1. The unconscious discharge of nervous energy under the stimulus of trauma, as in surgical shock.
2. Uncoordinated nervous discharge either following injury or while in shock.
The sense of pain.
1. Receiving injury; said of a receptive neuron for painful sensations.
2. Denoting responsiveness, or sensitivity, to noxious stimuli capable of eliciting pain.
nociceptive impulse
An impulse giving rise to sensations of pain.
nociceptive input (s) (noun), nociceptive inputs (pl)
A period of extreme stress and increased pain perception through affective processes.
1. A class of sense organs uniquely excited by noxious stimuli that threaten or produce actual tissue damage.
2. A receptor that is stimulated by injury; a receptor for pain.

The pain circuit extends from the body's periphery; including the skin and other tissues outside the central nervous system; to the spinal cord and the brain.

In a healthy system, a tissue injury causes pain-sensing nerve cells, or nociceptors, to send a pain-signal message to nerve cells in the dorsal horn of the spinal cord, which in turn pass the message to the brain, which interprets it as pain.

In erythromelagia and other peripheral neuropathies, malfunctions in the nociceptor cells send pain signals even when there is no injury.

—"The Pain Gate" by David Dobbs,
Scientific American Mind, April/May, 2007; page 51.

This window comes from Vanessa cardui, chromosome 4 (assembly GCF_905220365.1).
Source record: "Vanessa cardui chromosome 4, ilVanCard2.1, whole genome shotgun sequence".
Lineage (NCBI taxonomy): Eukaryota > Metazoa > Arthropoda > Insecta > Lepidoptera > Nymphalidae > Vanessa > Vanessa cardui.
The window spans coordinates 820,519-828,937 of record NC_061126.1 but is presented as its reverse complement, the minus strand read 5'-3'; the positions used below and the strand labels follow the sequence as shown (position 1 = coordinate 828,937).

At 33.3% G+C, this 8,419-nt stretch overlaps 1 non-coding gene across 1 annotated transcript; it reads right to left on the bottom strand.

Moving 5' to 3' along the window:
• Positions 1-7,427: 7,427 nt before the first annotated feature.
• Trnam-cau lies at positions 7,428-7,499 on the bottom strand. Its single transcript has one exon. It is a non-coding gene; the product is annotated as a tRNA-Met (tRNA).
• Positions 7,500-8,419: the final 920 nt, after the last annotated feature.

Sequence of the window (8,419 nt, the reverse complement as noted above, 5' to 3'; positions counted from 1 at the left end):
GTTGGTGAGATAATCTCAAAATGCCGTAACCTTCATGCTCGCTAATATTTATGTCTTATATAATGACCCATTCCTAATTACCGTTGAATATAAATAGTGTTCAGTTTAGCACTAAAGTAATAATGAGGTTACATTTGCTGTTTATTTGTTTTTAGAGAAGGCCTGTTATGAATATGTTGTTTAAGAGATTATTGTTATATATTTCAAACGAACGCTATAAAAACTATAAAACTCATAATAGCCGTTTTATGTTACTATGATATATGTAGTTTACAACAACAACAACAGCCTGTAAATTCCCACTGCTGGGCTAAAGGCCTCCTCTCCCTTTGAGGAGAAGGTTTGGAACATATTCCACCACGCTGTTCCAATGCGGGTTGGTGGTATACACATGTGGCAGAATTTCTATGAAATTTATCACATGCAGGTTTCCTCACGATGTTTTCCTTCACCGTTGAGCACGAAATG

A name for a system of nerves in the skin and mucous membranes that are concerned with local defense, or protecting tissue, against injury.
1. Injurious or traumatic influence.
2. Anything having a damaging effect, or the effect itself.
1. The recognition by the nervous system, or organism, of a traumatic or painful stimulus.
2. A perception regarding a system of injurious (traumatic) stimuli.
polymodal nociceptor
A nociceptor (a nerve ending that responds selectively to painful stimuli, causing the sensation of pain) activated by heat, mechanical pressure, or chemical mediators of inflammation; released as a result of tissue injury.

Cross references related to "pain, hurt; suffering, injury" word families: -agra; algesi-; algo-; angina-; dolor-; Masochism; odyno-; poen-; pono- (toil, work; pain); Sadism.

Cross references of word families that are related directly, or indirectly, to: "wound, harm, hurt, injure": nox-; traumat-; vulner-.